For ease of explanation without limitation to the scope of the present invention, it its assumed that the data owner only specifies a background distribution for the whole microdata table. When there are multiple groups each with their own background distributions, the privacy controller 110 can use the exemplary techniques to accommodate the background distribution of each group separately.

From an anonymized microdata table T, if we can only derive that the distribution of the sensitive attribute of each tuple follows a distribution P, then we say T preserves privacy in terms of P, or is Pprivate for short. For example, the microdata table in FIG. 4 is Uprivate, where U is the uniform distribution over {30K, 40K, 50K, 60K}.

Given a background distribution P and a domain generalization hierarchy H for S, the privacy controller 110 assigns a weight to each edge of H such that for any two children C_{1 }and C_{2 }of a node N, we have weight((N, C_{1})):weight ((N, C_{2}))=P(x ∈ C_{1}):P(x ∈ C_{2}). The resulting domain hierarchy is referred to herein as a privacyannotated hierarchy. For simplicity, we assume all the weights are integers. The privacyannotated hierarchy represents a distribution over D. For example, FIG. 5 is a privacyannotated hierarchy that corresponds to a uniform distribution. In the following description below, unless otherwise noted, it is assumed that a background distribution is given as a privacyannotated hierarchy.
B. Sensitive Attribute Generalization and Permutation

As explained above, some embodiments generalize the sensitive attribute value of each tuple to a subdomain of D. The privacy controller 110 then randomly permutates the resulting subdomains among all the tuples, so that the distribution of the possible value of a tuple's sensitive attribute t.S is the same as the background distribution. Note that the distribution of t.S depends on the given privacyannotated hierarchy. For example, for a subdomain {30K, 40K}, given the privacyannotated hierarchy in FIG. 4, we know that, if t.S ∈ {30K, 40K}, then t.S has an equal probability to be either 30K or 40K. On the other hand, suppose the ratio between the weights of 30K and 40K is 2:1 instead of 1:1 in the hierarchy (i.e., the hierarchy corresponds to a different background distribution). Then if t.S ∈ {30K, 40K}, then the probabilities of t.S to be 30K and 40K will be ⅔ and ⅓, respectively. Formally, we have the following definitions.

Definition 3.1: Let g be a multiset of elements in D and G be a multiset of subdomains of D. The term g is a multiset because multiple tuples may have the same sensitive attribute values. Similarly, G is a multiset since multiple elements in g may be generalized to the same subdomain. The term G is a generalization of g if there is a onetoone mapping f from g to G such that ∀s ∈ g, s ∈ f (s).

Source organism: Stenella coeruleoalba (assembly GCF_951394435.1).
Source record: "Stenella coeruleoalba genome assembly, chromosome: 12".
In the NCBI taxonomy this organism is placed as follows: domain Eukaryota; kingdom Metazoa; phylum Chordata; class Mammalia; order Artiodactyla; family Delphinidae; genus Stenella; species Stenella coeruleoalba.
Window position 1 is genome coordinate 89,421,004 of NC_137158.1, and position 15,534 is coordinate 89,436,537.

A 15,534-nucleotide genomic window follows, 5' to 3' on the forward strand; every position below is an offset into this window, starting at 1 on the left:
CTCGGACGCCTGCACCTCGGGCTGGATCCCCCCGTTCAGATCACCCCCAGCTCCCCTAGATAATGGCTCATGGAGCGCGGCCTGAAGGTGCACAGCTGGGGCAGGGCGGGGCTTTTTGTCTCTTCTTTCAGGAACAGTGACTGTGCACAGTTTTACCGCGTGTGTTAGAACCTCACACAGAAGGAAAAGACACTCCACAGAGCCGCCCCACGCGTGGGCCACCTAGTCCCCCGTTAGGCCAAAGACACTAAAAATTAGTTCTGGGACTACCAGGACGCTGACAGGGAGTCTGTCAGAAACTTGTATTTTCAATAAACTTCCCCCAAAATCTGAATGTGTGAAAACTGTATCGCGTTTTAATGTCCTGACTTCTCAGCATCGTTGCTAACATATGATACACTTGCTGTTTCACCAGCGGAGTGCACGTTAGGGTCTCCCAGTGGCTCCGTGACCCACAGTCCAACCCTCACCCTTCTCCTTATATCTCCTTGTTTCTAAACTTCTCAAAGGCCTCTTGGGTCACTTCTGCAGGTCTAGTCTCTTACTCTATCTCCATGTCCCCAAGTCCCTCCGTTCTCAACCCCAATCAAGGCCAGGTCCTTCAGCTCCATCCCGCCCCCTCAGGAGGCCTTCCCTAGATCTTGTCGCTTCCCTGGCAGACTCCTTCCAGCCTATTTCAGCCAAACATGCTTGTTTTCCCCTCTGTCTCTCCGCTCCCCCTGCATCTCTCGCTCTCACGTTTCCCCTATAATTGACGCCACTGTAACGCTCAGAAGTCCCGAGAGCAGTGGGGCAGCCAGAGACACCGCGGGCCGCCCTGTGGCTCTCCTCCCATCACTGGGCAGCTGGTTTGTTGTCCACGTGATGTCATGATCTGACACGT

Definition 3.2: Let G={D_{1}, . . . , D_{n}} be a generalization of g, and P be a background distribution over D. The term G is Pprivate generalization of g if for any element t ∈ D, P(x=t)=1/nΣ_{1≦i≦n}P(x=tx ∈ D_{i}).

Intuitively, if G is a Pprivate generalization of g, then from a random permutation of G the probability for any element in D to be in g follows P. Thus, G effectively hides the original distribution of values in g. From G, an attacker can only derive that elements in g follow P but nothing more.

For example, let U denote the uniform distribution over {30K, 40K, 50K, 60K}. Then both {{30K}, {40K}, {50K60K}, {50K60K}} and {{30K, 40K}, {30K, 40K}, {50K}, {60K}} are Uprivate generalizations of {30K, 40K, 50K, 60K}, and the latter is also a Uprivate generalization of {30K, 30K, 50K, 60K}.

A Pprivate generalization is performed by generalizing every sensitive attribute value to the whole domain D. Though secure, the resulting microdata table may not be sufficiently useful. Thus, it may be important to develop algorithms to produce generalizations which protect privacy, and further, can answer aggregate queries accurately. Before presenting such algorithms, an explanation is provided for how to answer aggregate queries over an anonymized microdata table.
C. Answering Aggregate Queries

Ad hoc data analysis in OLAP has been described with a focus on aggregate queries that select a subset of tuples based on arbitrary conditions on quasiidentifiers and then aggregate over the sensitive attribute, i.e., the aggregate queries are of the form “SELECT Aggr(S) FROM Microdata WHERE C”, where C is a condition on quasiidentifiers, and Aggr may be common aggregates such as SUM, AVERAGE, MTN, etc.